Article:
The U.S. Food and Drug Administration (FDA) has just approved a treatment for smallpox. According to the World Health Organisation, there hasn’t been a known natural infection from smallpox since 1977, but the US government has had concerns that it could be used as a bioweapon. The original article is published here, on the FDA’s website.
Smallpox is an ancient disease that was declared eradicated by the World Health Organisation (WHO) in 1979.
Its symptoms include a fever and fatigue, followed by a rash. Historically, up to 30% of people infected with smallpox died from the disease. According to the WHO, the last known natural case of smallpox was in Somalia in 1977, and, following this, the only other known cases were the result of a laboratory experiment in England in 1978, which resulted in a limited outbreak and the death of one person. A vaccination program led to the eradication of the disease, and now the smallpox vaccine is no longer routinely given out.
There are only two known stocks of smallpox in the world, both in secure laboratories. However, concerns have been raised that smallpox could be released as a bioweapon. To protect against this risk, the FDA has approved TPOXX (tecovirimat) as a treatment for smallpox.
TPOXX is an antiviral drug that was developed in collaboration between SIGA Technologies Inc. and the US Department of Health and Human Services.
It has been awarded Orphan Drug designation, as well as a Material Threat Medical Countermeasure Priority Review Voucher. It is the first product to ever receive this Material Threat voucher, which provides benefits to developers working on medical products that could be used to treat or prevent harm from certain biological, chemical, radiological, and nuclear threats.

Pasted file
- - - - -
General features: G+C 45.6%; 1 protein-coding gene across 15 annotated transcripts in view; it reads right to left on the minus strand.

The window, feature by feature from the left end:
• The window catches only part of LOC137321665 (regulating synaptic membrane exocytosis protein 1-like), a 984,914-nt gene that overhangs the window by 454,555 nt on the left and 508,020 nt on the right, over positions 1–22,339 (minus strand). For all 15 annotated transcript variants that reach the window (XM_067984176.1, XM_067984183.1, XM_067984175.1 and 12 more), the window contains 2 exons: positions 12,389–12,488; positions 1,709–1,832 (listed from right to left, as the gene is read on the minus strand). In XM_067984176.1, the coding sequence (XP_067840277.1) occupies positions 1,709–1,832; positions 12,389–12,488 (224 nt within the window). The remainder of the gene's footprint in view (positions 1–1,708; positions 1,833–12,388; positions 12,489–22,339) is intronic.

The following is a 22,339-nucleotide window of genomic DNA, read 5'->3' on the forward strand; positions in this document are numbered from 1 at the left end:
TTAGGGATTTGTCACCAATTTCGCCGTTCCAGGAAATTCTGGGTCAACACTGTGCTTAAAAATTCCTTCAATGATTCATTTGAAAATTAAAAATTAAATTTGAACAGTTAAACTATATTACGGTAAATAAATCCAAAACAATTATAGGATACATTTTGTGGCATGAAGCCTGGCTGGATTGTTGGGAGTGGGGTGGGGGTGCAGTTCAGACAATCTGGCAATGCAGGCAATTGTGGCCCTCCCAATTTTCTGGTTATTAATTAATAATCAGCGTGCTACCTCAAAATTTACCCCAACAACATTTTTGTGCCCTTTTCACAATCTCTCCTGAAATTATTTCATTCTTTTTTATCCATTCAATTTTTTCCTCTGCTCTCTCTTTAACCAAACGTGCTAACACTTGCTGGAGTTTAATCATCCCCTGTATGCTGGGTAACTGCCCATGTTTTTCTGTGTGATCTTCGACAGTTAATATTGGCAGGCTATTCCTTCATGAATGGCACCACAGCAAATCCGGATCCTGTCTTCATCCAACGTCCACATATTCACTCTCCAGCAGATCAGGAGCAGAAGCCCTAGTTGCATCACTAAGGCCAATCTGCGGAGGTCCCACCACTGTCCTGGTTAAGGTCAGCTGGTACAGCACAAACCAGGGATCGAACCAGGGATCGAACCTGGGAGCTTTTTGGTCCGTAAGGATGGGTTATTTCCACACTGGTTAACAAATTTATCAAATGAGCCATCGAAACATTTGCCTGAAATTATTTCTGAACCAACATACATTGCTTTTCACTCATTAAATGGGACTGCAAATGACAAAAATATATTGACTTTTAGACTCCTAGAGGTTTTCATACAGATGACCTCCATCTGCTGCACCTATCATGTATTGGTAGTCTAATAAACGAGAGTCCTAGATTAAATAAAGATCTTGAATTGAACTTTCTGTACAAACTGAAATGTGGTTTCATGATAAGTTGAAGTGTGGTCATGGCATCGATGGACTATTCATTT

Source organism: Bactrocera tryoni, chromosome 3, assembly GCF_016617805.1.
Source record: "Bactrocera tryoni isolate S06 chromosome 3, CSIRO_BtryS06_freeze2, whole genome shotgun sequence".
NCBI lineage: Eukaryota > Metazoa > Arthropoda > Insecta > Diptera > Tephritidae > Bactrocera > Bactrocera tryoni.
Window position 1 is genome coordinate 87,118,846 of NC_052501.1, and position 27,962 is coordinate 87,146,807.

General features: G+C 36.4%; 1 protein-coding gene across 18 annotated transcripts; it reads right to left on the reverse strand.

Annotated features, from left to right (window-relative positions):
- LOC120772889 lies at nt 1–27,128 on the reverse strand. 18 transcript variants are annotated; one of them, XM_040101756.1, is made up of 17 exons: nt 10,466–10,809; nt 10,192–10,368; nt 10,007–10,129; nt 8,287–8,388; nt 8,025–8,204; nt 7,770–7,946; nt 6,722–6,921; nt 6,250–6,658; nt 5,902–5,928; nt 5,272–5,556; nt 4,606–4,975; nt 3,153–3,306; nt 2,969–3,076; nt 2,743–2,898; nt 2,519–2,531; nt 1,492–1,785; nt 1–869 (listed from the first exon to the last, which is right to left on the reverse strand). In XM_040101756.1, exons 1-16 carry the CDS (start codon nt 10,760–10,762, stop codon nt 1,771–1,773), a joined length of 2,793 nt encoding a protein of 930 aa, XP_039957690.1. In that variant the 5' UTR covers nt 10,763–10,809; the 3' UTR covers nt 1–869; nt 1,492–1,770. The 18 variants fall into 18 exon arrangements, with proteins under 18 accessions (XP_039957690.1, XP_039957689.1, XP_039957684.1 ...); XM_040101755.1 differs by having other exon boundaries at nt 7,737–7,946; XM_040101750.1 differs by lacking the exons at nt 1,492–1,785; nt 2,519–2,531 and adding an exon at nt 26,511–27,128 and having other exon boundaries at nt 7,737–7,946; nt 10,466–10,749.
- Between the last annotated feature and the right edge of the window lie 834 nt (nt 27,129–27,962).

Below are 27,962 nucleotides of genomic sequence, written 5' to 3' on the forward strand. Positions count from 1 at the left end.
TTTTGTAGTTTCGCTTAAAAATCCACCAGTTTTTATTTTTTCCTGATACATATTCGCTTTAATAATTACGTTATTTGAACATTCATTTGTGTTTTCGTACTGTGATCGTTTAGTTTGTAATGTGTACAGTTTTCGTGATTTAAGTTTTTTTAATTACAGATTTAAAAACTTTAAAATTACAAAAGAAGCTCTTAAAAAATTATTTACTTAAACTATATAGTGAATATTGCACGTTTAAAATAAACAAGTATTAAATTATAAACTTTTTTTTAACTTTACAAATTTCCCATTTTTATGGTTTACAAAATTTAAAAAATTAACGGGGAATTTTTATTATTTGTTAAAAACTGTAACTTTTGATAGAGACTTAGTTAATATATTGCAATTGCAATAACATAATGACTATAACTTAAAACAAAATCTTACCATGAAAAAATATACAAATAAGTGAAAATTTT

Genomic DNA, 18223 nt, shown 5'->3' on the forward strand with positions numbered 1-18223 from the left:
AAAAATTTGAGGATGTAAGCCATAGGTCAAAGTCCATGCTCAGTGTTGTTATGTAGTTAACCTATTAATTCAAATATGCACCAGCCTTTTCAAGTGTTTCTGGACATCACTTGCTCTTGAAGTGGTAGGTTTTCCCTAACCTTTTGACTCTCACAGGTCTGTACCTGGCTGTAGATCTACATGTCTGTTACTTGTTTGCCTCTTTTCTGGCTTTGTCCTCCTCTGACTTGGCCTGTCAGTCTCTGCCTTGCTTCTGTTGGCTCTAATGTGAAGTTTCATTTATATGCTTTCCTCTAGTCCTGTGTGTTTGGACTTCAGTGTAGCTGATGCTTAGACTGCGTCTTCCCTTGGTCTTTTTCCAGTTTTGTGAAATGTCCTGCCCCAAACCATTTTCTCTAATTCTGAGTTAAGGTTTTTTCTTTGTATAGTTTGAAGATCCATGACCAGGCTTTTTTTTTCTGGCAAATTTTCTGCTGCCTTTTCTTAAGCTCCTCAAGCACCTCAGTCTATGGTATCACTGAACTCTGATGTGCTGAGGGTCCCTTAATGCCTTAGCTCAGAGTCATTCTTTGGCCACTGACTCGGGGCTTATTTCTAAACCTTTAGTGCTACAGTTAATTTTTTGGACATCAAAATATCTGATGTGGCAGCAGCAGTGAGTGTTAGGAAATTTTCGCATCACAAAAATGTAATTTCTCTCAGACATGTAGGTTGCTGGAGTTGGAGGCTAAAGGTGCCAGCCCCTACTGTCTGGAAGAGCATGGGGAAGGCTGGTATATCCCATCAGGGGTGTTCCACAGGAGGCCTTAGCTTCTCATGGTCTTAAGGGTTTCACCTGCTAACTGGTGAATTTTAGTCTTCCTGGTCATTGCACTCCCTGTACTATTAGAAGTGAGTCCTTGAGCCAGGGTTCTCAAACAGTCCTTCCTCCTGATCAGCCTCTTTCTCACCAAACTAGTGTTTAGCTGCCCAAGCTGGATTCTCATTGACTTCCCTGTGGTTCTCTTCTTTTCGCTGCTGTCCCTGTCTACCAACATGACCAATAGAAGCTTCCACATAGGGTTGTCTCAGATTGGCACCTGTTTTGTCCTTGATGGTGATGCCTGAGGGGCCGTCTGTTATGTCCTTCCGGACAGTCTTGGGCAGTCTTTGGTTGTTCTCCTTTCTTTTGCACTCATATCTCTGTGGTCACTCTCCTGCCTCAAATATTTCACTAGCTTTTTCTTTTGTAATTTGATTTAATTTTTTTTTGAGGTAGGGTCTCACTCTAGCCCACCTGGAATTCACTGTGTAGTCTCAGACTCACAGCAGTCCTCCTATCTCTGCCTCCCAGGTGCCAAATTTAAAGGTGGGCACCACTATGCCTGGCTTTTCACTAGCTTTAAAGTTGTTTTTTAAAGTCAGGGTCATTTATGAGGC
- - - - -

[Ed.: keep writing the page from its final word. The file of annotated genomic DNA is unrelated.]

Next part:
How TPOXX Was Researched
Since researchers couldn’t test the drug’s safety and effectiveness on people with smallpox, it had to be evaluated in other ways.
The drug was studied in animals that had a virus very similar to the one that causes smallpox. It was found that infected animals treated with TPOXX had a higher survival rate than those taking a placebo.
To establish the safety of the drug in humans, 359 healthy, smallpox-free volunteers were given TPOXX. The most commonly reported side effects of the drug included headaches, feeling sick, and abdominal pain.
TPOXX has now been approved using the FDA’s Animal Rule. This allows regulators to approve drugs based on animal studies when it isn’t possible to treat people with the drug for ethical or practical reasons.